Sam Powers, pastor at Edmond 1st United Methodist Church, 305 E. Hurd St., and his family arrived in mid-May and his first Sunday in the pulpit was the second one in June. He and his wife Sheryl Heaton Powers, have two children — Kyla will be an eighth-grader at Cheyenne Middle School and David will be a fifth-grader at John Ross Elementary.
Keith, 5 others to receive service awards
The 2014 Door-Opener Awards Gala dinner and silent auction Sept. 4, benefitting ASTEC Charter Schools, will recognize five outstanding Oklahomans and one Kansan for lifetime contributions made toward helping others in society maximize potential and achieve dreams.
Those selected to receive a Door-Opener Award at the Skirvin Hilton Hotel event include Dr. Harvey Dean, Pittsburg, Kan.; Toby Keith and Tricia Covel, Norman; Former Gov. George P. Nigh, Edmond; the late Dr. Ramona Paul, Edmond; and Natalie Shirley, Oklahoma City.
Anderson Properties continues to grow
Berkshire Hathaway HomeServices Anderson Properties recently announced the acquisition of Tulsa-based Prudential Alliance Realty, an eight-office, 150-agent brokerage operating in Tulsa and Oklahoma City and Edmond.
The transaction gives Anderson Properties, a full-service real estate agency a total of 38 offices and more than 600 agents.
Logan County pays off jail tax early, seeks new one
Logan County is paying off a sales tax ahead of schedule and needs a new one to be able to afford funding jail operation and maintenance, officials said.
Citizens vote on the county sales tax which is split for redistribution by state law. The tax is collected by the Oklahoma Tax Commission and redistributed back to the county as specified by voters.
In 2005, citizens passed a 10-year sales tax, scheduled to end next month, to fund the building, operation and maintenance of the county jail, which operates on a $1.3 million budget. Jail capacity is 188 without anyone in a holding cell or a temporary bunk. Thursday it was holding 130 inmates, said Logan County Chief Deputy Richard Stephens.
Local man relies on experience in July 4 emergency
Andy Billups just happened to have gained experience as a combat zone firefighter/medic while he was serving as a civilian contractor in Iraq.
The Edmond businessman just happened to have a friend with a place on Grand Lake where he has been viewing Independence Day fireworks for a number of years, and he just happened to be there July 4.
And he just happened to be relaxing on a hammock when he heard a some kids making a commotion.
Located two blocks east of Disney on State Highway 28 in the foothills of the Ozark Mountain Range in northeast Oklahoma, the 59,000-plus surface acre Grand Lake is known for its state parks, marinas, restaurants, motels and fishing.
5-year-old learns valuable lessons
It is never too soon to learn about giving and receiving. An Edmond 5-year-old recently learned about both.
Kendall Kingry will be entering kindergarten at Will Rogers Elementary this fall and she is already looking forward to November.
“I get to go to Disneyland in November,” Kendall said.
Edmond School District’s change orders anticipated
When building new schools and classrooms there may be additional costs, but when renovating older buildings those costs can more than double, according to a Edmond School District official.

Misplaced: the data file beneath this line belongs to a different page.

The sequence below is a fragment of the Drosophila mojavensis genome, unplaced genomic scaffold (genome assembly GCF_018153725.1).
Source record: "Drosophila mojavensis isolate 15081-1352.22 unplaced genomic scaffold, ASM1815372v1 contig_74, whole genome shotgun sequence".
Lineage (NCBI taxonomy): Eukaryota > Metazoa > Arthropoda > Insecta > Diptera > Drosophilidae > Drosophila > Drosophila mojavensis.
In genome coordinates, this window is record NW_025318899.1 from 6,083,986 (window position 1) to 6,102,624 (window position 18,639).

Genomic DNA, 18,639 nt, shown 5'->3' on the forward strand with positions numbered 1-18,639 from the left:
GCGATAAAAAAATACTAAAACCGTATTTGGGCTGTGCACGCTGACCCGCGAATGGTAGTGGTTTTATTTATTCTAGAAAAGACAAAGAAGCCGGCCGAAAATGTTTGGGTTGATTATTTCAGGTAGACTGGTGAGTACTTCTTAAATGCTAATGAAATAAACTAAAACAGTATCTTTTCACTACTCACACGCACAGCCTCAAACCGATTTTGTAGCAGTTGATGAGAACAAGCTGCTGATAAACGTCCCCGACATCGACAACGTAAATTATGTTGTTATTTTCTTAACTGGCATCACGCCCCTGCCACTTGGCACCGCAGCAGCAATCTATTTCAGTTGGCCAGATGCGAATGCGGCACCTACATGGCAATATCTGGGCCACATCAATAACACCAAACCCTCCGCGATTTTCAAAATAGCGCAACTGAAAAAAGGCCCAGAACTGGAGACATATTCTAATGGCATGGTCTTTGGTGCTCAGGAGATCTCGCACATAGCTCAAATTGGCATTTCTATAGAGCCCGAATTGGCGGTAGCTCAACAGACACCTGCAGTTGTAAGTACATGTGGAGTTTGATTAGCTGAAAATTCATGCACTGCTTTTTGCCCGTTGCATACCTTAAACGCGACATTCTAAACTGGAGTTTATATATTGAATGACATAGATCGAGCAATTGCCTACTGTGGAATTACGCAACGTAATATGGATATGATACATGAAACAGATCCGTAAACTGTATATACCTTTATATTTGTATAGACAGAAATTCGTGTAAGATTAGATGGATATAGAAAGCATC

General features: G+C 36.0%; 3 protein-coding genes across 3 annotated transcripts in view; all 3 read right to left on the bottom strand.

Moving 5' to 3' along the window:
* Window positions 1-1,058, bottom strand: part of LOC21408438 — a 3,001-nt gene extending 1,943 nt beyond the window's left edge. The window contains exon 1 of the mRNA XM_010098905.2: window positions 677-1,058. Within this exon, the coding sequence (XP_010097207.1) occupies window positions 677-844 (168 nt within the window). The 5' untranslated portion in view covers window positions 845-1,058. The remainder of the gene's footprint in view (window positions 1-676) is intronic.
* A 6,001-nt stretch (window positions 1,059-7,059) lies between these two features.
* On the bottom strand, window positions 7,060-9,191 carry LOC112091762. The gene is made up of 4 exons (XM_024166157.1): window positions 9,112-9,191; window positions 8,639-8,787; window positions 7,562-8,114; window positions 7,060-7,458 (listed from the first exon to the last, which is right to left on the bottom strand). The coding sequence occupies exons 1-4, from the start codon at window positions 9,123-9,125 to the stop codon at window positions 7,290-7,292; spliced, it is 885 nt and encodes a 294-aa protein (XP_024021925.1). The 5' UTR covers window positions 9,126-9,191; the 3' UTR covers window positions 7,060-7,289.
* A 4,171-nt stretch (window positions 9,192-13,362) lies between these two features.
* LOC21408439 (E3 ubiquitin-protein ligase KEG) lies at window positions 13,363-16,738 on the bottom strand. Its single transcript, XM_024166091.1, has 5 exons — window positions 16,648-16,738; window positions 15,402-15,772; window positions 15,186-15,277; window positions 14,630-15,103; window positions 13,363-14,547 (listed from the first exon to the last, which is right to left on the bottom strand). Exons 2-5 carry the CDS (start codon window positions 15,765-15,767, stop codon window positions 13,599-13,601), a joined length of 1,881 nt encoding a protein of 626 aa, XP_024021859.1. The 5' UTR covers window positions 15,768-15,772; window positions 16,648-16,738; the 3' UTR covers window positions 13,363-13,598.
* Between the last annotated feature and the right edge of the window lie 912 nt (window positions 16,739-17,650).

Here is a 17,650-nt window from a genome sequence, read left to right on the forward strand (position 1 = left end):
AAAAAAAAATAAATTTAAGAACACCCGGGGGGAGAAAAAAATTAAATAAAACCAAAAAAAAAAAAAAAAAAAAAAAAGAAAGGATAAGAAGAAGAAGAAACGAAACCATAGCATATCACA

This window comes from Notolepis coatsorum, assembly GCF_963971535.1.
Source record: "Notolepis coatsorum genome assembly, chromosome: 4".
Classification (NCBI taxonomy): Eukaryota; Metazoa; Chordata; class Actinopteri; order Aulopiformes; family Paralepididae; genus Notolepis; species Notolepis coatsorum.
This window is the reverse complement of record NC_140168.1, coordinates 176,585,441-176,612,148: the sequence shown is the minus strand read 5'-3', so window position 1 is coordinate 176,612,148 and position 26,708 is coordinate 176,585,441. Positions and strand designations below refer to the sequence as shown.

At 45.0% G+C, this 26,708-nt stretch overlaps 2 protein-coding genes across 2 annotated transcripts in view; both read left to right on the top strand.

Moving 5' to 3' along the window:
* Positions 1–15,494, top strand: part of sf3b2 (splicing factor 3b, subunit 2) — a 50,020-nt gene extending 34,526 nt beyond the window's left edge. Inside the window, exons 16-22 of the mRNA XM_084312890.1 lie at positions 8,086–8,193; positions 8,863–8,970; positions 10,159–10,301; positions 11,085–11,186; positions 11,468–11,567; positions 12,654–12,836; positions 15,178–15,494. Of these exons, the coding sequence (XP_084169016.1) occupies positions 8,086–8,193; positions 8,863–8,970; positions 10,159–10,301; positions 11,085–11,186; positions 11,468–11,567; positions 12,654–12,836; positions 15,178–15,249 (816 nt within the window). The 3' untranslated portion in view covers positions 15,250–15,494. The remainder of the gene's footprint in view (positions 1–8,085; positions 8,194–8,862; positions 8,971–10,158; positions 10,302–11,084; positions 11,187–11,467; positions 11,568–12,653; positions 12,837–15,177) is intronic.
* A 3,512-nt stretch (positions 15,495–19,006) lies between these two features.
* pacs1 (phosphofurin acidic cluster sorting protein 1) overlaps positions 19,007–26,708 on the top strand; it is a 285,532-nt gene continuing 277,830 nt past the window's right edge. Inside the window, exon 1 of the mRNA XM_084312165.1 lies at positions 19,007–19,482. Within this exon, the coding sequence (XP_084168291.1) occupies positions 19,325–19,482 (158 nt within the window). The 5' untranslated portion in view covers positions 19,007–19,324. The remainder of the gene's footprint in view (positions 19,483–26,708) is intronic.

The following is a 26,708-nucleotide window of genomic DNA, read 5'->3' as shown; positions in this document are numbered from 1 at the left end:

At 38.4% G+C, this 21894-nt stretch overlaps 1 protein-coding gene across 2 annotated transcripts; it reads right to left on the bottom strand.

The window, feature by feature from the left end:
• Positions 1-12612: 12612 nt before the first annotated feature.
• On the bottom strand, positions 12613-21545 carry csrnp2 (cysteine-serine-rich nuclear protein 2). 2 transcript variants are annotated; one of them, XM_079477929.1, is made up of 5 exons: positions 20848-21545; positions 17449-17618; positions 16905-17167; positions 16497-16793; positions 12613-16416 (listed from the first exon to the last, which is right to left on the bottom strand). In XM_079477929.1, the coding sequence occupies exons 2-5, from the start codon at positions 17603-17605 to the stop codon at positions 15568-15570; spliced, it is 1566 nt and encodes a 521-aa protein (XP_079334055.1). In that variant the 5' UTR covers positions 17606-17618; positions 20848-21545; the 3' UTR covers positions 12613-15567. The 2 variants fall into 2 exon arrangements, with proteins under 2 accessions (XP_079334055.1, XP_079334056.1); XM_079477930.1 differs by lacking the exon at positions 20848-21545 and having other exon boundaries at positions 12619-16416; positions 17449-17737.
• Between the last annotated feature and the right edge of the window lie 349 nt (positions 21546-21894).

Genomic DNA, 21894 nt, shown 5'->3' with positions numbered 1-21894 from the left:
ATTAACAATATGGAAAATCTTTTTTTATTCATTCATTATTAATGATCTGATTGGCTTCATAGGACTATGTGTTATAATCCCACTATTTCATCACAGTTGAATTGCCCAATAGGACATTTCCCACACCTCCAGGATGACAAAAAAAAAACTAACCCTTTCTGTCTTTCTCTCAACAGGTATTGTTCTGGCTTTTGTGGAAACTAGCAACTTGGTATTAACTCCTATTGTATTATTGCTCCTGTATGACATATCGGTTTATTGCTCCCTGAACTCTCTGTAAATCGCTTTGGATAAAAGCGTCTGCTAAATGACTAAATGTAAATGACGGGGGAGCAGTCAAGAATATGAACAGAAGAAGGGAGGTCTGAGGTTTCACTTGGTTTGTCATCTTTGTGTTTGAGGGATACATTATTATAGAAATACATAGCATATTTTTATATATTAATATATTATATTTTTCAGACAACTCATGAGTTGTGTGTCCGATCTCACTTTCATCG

“When remodeling, you have unknown and hidden costs and you need to include in your budgeted funds for the built-in items you can not see,” said Bret Towne, Edmond’s associate superintendent of general administration.
OC welcomes missionary, military families
For the ninth consecutive year Oklahoma Christian University will host missionary and military families returning to the United States at Global Reunion 2014.
The July 23-27 camp has doubled in size in the last two years with 150 participants from 43 countries on campus.
The camp is for children who are known as Third Culture Kids (TCKs) though parents are allowed to attend sessions as well. Directors Kent and Nancy Hartman, missionaries-in-residence at OC, give tools and resources to families that have lived outside the United States and are now seeking to reenter U.S. culture. The Hartmans spent more than 10 years as missionaries in Australia and were surprised by the challenges of reintegrating their family into America.
Planning Commission approves rezoning
The Edmond Planning Commission this week voted 4-0 in favor of rezoning from a single family district. Peter and Kimberly Roberts made the request to allow a planned unit development on the southeast corner of Jackson and Lincoln Avenue, said Bob Schiermeyer, city planner.
“They would like to have D-2 family (neighborhood commercial) zoning for duplexes, 14,000 square feet,” Schiermeyer said. “They can put four units on the property.”
Out of the stressful wreckage: Scholarships for car crash victims
After the dust has settled, the injuries have healed and there’s a replacement car in the driveway, victims of automobile accidents often still face an uphill battle trying to move on with their lives. According to psychologists, for some the fear never really goes away. It’s common enough that the National Institutes of Health gives physicians specific recommendations for patients exhibiting acute stress symptoms and PTSD after motor vehicle accidents. With more than 3 million injury accidents a year nationwide, the San Francisco Bay Area personal injury law firm Appel Law Firm LLP, sees their share of the aftermath — only they decided to do something about it.